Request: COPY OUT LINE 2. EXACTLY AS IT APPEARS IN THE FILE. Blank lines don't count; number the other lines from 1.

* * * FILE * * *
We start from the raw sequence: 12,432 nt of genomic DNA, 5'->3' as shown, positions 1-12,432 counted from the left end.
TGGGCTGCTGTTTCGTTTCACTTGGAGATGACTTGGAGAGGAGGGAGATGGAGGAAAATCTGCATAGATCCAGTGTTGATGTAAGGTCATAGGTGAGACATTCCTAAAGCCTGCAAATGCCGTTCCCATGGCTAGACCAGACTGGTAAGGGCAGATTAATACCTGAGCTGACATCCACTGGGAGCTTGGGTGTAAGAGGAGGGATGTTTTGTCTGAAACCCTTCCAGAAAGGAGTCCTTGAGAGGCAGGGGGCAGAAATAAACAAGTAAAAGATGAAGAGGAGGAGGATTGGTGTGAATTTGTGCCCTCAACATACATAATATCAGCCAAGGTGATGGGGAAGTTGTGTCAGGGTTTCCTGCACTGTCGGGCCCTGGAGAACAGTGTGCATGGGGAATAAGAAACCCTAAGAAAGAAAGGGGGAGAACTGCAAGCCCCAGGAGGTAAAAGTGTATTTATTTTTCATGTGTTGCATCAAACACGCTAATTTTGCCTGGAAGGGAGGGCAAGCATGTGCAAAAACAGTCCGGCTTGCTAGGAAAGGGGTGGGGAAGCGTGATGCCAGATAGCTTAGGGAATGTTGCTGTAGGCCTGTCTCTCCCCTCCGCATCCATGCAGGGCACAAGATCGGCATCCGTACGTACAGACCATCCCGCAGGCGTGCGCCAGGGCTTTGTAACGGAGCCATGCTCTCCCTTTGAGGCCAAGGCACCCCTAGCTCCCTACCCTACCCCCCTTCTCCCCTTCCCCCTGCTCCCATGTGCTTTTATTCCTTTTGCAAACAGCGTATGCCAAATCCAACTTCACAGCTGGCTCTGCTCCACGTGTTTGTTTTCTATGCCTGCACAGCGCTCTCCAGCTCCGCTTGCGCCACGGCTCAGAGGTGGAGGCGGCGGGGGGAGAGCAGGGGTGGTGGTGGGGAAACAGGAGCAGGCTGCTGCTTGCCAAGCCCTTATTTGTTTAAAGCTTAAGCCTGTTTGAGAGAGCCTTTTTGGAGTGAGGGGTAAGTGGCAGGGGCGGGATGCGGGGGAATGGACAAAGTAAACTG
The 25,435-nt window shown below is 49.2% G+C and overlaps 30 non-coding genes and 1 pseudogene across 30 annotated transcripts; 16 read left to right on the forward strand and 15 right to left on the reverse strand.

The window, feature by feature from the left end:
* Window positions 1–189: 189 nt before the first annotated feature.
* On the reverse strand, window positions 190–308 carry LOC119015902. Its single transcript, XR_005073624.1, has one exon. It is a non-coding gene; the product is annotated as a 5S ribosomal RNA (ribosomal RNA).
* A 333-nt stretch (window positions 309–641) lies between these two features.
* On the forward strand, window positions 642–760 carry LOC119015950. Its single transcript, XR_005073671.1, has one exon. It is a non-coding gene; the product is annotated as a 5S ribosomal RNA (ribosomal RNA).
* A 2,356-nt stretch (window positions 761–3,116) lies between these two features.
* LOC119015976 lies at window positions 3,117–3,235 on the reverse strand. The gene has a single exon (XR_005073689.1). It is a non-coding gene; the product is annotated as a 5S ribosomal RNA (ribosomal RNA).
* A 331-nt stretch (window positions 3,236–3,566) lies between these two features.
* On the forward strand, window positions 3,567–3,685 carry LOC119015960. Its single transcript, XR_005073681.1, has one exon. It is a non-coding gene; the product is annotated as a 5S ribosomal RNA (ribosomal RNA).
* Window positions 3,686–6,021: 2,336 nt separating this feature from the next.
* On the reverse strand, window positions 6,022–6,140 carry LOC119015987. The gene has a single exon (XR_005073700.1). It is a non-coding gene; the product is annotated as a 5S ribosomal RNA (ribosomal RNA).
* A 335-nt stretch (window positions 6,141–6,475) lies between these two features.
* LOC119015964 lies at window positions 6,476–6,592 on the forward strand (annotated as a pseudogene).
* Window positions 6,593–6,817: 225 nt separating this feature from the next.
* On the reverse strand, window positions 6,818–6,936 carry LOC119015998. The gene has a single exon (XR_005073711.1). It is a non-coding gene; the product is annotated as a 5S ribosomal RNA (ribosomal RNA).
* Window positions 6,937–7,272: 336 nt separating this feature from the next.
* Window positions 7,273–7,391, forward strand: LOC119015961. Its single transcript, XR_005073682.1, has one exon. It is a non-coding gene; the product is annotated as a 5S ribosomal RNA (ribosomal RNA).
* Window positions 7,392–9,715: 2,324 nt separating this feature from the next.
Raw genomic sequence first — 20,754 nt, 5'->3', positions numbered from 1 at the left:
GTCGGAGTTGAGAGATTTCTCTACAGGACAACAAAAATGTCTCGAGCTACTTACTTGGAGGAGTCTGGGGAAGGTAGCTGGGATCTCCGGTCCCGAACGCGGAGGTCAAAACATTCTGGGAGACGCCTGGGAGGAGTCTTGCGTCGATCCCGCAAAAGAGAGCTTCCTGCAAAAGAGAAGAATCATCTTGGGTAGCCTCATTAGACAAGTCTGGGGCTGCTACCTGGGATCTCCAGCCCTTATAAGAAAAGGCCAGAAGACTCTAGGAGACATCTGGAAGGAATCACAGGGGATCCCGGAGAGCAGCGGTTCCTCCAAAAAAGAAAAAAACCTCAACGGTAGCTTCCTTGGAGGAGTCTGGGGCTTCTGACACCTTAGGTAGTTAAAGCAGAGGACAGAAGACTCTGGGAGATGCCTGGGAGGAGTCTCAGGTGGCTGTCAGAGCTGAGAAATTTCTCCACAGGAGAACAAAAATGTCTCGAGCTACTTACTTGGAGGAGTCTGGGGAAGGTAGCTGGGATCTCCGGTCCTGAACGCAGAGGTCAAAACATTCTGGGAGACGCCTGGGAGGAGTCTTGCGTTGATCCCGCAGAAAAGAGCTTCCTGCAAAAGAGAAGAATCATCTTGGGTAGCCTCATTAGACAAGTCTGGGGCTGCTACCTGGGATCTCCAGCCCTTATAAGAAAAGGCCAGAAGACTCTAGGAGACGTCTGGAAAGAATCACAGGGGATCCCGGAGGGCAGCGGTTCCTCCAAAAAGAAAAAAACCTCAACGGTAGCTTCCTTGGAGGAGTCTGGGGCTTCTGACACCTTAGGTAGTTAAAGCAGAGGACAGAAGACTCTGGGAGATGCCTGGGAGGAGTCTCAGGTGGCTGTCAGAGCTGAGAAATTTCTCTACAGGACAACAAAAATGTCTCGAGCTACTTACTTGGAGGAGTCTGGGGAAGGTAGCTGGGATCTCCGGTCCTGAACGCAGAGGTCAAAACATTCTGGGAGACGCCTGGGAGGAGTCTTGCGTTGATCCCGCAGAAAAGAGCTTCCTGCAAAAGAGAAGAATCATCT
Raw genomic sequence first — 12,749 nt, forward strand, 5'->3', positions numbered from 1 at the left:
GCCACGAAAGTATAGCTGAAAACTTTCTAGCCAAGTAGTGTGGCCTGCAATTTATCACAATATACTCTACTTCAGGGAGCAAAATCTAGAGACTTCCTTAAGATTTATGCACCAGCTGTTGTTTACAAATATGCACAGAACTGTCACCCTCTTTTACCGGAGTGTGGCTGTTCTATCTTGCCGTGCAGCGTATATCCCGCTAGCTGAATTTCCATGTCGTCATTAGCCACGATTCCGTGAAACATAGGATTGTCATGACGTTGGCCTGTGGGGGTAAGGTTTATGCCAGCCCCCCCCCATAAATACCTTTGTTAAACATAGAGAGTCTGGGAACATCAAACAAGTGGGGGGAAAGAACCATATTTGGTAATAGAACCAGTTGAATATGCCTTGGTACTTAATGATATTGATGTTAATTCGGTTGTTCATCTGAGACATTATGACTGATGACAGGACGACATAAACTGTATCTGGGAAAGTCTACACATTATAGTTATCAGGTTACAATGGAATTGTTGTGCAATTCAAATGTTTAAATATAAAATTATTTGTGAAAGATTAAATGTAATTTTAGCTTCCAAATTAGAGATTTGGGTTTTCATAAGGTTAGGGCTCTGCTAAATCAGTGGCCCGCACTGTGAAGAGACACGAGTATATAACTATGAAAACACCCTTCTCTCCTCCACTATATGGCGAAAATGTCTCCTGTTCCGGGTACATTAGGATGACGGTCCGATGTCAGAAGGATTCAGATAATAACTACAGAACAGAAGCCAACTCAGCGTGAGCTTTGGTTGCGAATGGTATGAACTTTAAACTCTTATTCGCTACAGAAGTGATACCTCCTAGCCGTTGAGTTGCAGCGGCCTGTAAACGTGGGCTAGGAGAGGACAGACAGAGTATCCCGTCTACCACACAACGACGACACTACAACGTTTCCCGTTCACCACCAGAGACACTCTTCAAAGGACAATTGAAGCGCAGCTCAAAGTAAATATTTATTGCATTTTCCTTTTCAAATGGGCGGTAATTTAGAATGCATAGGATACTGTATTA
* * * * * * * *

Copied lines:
TGGGCTGCTGTTTCGTTTCACTTGGAGATGACTTGGAGAGGAGGGAGATGGAGGAAAATCTGCATAGATCCAGTGTTGATGTAAGGTCATAGGTGAGACATTCCTAAAGCCTGCAAATGCCGTTCCCATGGCTAGACCAGACTGGTAAGGGCAGATTAATACCTGAGCTGACATCCACTGGGAGCTTGGGTGTAAGAGGAGGGATGTTTTGTCTGAAACCCTTCCAGAAAGGAGTCCTTGAGAGGCAGGGGGCAGAAATAAACAAGTAAAAGATGAAGAGGAGGAGGATTGGTGTGAATTTGTGCCCTCAACATACATAATATCAGCCAAGGTGATGGGGAAGTTGTGTCAGGGTTTCCTGCACTGTCGGGCCCTGGAGAACAGTGTGCATGGGGAATAAGAAACCCTAAGAAAGAAAGGGGGAGAACTGCAAGCCCCAGGAGGTAAAAGTGTATTTATTTTTCATGTGTTGCATCAAACACGCTAATTTTGCCTGGAAGGGAGGGCAAGCATGTGCAAAAACAGTCCGGCTTGCTAGGAAAGGGGTGGGGAAGCGTGATGCCAGATAGCTTAGGGAATGTTGCTGTAGGCCTGTCTCTCCCCTCCGCATCCATGCAGGGCACAAGATCGGCATCCGTACGTACAGACCATCCCGCAGGCGTGCGCCAGGGCTTTGTAACGGAGCCATGCTCTCCCTTTGAGGCCAAGGCACCCCTAGCTCCCTACCCTACCCCCCTTCTCCCCTTCCCCCTGCTCCCATGTGCTTTTATTCCTTTTGCAAACAGCGTATGCCAAATCCAACTTCACAGCTGGCTCTGCTCCACGTGTTTGTTTTCTATGCCTGCACAGCGCTCTCCAGCTCCGCTTGCGCCACGGCTCAGAGGTGGAGGCGGCGGGGGGAGAGCAGGGGTGGTGGTGGGGAAACAGGAGCAGGCTGCTGCTTGCCAAGCCCTTATTTGTTTAAAGCTTAAGCCTGTTTGAGAGAGCCTTTTTGGAGTGAGGGGTAAGTGGCAGGGGCGGGATGCGGGGGAATGGACAAAGTAAACTG